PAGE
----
Nail & Skin Disorders

Under the Microscope: Lichen Planus

Lichen planus is an inflammatory skin condition that can affect the nails as well as most other parts of the body.

<p class="NoParagraphStyle">Photo courtesy of Dr. Jere Mammino (</p>

What is it? Lichen planus affects 1%-2% of the general population. It can develop nearly anywhere on the body. On the skin, it appears as rows of itchy, flat-topped bumps. It can also appear on the inside of the cheek and on the gums and tongue. On the scalp, the condition (called lichen planopilaris) can cause permanent damage to hair follicles and leave adults with patches of baldness. Of those affected with the condition, about 10% will have lichen planus on the nails, causing splitting or thinning of the nails. It is difficult to diagnose because it’s easy to confuse with other nail conditions. Another roadblock to a diagnosis is the fact that lichen planus can show up on all the nails and toes, on only the nails or the toes, or on only select nails or toes.

How do you get it? There is little known about the cause of the condition, but all theories include a reaction of the body’s immune system. Some characterize it as an autoimmune disease, meaning the person’s immune system reacts as though the skin and other parts of the body are foreign and starts to attack those parts.

How is it treated? There is no particular treatment for lichen planus of the nails. When lichen planus appears on the skin, two-thirds of patients will suffer for less than a year. Almost all of them will be clear by the second year. However, when lichen planus appears on the nail, it often destroys the matrix. Consequently, even if the lichen planus clears up, the nail will still be damaged. Lichen planus can be itchy, and it can cause inflammation. For these reasons, doctors sometimes prescribe steroids or suggest a cortisone shot at the base of the nail. These treatments don’t cure lichen planus, but they can provide clients relief from the itching or pain. Other recommendations for relief include a tepid soak or an over-the-counter antihistamine or hydrocortisone cream.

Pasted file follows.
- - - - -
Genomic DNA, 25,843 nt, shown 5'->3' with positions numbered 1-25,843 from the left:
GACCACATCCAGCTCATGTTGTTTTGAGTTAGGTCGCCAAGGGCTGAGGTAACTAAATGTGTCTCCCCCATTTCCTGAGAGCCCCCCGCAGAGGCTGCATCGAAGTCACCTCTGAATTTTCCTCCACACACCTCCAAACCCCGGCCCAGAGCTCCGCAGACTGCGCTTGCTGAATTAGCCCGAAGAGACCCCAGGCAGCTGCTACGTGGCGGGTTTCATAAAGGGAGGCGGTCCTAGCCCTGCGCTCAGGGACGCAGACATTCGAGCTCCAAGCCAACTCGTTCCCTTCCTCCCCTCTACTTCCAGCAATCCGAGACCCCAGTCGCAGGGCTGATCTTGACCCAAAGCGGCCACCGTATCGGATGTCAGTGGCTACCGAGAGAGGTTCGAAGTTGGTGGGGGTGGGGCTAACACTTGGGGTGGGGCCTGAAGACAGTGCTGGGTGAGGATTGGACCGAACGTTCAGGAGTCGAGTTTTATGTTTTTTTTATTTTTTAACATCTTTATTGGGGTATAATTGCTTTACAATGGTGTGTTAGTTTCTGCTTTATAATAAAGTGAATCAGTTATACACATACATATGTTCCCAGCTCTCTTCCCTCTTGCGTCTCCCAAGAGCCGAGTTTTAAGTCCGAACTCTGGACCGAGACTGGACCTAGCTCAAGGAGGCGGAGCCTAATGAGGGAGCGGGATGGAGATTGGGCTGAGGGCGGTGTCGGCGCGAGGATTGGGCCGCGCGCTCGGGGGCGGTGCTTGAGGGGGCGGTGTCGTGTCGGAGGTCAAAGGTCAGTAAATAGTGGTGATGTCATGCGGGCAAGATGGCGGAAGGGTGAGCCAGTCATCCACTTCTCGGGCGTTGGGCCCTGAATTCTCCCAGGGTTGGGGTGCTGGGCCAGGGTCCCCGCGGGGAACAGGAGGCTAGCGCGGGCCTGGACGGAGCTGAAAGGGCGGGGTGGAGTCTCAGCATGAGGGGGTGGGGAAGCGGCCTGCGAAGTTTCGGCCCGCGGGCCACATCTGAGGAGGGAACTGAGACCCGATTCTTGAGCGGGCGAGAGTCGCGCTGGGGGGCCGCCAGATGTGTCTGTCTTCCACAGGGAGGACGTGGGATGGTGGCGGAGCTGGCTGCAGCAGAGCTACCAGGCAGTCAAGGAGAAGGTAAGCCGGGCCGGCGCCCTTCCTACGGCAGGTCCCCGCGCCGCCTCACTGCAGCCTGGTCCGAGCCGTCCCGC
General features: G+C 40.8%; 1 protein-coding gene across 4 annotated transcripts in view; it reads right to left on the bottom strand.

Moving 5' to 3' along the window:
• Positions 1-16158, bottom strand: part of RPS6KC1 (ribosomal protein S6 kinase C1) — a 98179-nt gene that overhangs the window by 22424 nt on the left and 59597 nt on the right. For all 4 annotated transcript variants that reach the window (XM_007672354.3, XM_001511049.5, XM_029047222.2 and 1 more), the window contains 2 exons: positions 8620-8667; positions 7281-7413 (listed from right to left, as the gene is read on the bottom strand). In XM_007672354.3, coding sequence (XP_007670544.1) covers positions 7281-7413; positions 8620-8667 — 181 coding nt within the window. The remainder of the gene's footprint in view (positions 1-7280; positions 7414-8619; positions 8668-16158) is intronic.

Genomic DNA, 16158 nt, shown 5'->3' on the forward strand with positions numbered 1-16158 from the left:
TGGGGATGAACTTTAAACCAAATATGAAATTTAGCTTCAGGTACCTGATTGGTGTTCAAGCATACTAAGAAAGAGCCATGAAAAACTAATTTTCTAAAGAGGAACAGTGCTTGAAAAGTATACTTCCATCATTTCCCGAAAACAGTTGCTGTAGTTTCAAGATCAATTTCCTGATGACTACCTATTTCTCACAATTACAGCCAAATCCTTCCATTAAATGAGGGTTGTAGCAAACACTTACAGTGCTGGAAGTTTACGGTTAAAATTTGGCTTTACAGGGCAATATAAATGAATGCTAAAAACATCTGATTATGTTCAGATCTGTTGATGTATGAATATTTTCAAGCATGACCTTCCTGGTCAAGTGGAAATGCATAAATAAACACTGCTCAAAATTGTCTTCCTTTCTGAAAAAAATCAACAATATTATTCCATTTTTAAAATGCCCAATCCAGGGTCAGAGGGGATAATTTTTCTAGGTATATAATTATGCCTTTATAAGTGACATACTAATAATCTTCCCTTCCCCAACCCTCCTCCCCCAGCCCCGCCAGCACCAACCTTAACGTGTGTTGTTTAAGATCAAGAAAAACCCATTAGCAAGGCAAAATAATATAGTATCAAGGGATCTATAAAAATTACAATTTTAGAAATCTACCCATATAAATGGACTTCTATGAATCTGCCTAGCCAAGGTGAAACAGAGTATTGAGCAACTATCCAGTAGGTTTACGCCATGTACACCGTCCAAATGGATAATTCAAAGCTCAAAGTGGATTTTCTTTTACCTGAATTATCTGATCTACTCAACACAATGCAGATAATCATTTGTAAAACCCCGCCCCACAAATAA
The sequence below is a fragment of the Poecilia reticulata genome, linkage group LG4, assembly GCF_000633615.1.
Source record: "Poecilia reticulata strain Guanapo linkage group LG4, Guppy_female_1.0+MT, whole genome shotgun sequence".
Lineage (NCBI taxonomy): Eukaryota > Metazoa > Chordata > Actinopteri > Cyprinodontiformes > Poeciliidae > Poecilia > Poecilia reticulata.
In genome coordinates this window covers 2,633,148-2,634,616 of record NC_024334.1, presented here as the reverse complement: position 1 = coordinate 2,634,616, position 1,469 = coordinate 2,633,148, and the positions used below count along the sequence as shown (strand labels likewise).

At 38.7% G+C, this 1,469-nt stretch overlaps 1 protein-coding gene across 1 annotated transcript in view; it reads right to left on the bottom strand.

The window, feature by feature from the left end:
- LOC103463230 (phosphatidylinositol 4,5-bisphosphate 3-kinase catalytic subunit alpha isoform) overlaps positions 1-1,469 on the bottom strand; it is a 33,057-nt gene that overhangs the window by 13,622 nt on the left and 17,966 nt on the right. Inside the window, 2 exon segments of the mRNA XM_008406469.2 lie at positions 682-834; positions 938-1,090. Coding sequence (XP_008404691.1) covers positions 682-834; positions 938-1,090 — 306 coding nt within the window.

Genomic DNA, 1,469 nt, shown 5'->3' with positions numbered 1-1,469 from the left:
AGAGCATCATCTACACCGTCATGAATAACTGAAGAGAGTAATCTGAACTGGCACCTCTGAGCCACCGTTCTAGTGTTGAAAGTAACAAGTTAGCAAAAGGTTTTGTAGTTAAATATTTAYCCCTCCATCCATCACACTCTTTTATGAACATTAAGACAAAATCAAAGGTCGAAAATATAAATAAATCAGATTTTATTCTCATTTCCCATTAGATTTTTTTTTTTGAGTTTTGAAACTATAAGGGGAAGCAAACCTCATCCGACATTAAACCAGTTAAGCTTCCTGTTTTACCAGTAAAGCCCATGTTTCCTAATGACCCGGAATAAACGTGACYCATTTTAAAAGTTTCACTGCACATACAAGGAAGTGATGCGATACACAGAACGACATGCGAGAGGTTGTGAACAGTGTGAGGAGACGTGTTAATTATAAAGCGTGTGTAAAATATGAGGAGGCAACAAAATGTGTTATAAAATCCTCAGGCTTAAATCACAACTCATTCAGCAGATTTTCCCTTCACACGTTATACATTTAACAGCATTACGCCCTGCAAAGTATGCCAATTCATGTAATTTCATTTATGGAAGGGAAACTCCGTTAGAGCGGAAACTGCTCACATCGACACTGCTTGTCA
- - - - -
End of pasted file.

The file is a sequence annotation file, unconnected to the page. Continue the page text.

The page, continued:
What can a tech do? Lichen planus is not contagious and it’s not dangerous, so techs don’t have to fear contracting the condition or spreading it from client to client. If a tech suspects a client has lichen planus, send her to a doctor. There is a risk to using artificial nails on clients with lichen planus because the disease destroys the matrix, which deforms the nail, leaving an uneven nail bed. If the surface isn’t smooth, it’s possible for pockets of air to get trapped under the enhancement. Careful application of a gel or acrylic overlay, which will fill in all the unevenness of the nail, could be used as a temporary beautification for a special event, but the product should not remain on the nail for a significant length of time.

What else? The safest approach for nail techs is to keep the nail natural. Simply shape and buff the nail without adding an enhancement. Even in this, though, techs should use caution. The damaged nail is sort of like a teepee. The outer nail can be gently buffed to smooth out the ridges, but underneath the damaged nail is soft skin. Until the condition has cleared, excessive or aggressive filing can break the delicate skin underneath and cause bleeding. 

Dr. Lisa Hitchins and Dr. Jere Mammino contributed to this article.

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